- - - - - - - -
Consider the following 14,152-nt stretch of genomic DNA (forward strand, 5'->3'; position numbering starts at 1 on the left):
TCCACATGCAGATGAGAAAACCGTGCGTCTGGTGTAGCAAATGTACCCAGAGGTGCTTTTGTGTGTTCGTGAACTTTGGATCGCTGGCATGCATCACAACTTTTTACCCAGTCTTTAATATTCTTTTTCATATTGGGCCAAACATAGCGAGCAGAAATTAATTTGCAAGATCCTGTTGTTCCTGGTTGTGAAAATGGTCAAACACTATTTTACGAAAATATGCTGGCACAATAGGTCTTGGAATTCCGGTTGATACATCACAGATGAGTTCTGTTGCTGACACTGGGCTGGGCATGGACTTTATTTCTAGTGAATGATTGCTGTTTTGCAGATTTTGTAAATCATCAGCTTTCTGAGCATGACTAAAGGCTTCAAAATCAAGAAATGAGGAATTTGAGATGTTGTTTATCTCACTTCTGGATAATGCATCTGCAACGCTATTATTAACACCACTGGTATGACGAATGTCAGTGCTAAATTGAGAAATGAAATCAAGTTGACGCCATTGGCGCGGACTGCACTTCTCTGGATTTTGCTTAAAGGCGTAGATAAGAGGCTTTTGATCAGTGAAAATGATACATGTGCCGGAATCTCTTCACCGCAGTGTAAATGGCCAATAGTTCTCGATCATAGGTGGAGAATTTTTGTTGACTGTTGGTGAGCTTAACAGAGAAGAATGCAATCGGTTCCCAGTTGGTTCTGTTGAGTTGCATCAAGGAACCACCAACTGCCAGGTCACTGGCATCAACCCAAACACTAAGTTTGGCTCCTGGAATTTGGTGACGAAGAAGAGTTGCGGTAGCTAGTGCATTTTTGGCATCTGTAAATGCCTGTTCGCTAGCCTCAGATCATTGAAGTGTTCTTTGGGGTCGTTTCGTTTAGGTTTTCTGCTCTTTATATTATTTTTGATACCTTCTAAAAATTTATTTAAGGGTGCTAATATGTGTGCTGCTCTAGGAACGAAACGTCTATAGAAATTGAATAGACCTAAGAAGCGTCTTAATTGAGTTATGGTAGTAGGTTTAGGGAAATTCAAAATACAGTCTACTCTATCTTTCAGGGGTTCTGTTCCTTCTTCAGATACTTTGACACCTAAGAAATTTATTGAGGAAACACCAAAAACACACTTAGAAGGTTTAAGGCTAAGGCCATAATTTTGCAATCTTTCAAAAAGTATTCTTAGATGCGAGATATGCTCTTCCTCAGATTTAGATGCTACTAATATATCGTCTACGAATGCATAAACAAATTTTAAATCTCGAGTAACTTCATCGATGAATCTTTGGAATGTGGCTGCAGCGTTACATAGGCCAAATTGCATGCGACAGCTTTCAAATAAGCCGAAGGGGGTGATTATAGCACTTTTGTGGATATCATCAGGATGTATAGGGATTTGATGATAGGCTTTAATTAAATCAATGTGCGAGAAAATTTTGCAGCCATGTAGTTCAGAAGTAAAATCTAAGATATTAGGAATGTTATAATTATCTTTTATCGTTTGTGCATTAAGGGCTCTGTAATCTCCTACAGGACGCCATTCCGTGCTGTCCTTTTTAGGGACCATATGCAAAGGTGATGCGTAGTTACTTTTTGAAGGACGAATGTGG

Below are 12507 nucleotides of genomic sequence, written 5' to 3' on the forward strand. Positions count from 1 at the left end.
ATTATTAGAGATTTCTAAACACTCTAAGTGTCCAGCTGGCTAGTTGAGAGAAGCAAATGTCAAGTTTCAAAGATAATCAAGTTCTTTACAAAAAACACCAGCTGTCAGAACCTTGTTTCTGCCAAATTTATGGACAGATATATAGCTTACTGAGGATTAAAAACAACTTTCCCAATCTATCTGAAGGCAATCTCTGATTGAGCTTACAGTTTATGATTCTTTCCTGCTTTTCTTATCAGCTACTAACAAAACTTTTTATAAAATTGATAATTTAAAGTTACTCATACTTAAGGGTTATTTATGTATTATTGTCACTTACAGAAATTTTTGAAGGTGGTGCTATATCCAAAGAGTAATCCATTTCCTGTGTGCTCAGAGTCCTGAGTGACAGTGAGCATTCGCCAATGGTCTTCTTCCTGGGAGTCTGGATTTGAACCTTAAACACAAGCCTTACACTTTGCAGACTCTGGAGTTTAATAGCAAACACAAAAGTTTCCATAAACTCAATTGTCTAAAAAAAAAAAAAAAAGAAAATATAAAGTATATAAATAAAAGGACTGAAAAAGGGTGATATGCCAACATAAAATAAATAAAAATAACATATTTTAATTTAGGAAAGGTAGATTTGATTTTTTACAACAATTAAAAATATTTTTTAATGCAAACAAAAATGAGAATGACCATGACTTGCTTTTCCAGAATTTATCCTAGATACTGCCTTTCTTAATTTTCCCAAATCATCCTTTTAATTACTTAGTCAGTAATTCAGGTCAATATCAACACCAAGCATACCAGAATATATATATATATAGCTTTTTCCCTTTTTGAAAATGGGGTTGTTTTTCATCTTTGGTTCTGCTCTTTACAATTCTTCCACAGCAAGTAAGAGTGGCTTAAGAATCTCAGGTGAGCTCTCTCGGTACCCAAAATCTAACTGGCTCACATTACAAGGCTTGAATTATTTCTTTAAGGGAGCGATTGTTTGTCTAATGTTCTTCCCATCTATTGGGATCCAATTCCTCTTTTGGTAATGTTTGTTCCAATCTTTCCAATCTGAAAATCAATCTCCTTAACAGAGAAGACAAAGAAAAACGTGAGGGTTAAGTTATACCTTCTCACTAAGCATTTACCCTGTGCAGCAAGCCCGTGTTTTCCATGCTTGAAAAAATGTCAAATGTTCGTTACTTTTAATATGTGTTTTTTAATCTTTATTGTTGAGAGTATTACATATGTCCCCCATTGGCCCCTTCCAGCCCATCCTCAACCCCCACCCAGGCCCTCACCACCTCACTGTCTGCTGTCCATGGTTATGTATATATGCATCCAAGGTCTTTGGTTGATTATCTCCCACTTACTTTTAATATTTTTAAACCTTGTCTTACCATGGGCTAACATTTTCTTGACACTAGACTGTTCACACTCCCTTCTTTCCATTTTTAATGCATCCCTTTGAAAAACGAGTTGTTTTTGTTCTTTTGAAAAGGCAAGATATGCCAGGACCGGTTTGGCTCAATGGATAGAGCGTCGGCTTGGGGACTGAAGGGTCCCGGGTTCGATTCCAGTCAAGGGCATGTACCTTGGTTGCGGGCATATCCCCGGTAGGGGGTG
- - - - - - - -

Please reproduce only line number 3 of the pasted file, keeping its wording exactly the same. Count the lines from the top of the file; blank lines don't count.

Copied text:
Below are 12507 nucleotides of genomic sequence, written 5' to 3' on the forward strand. Positions count from 1 at the left end.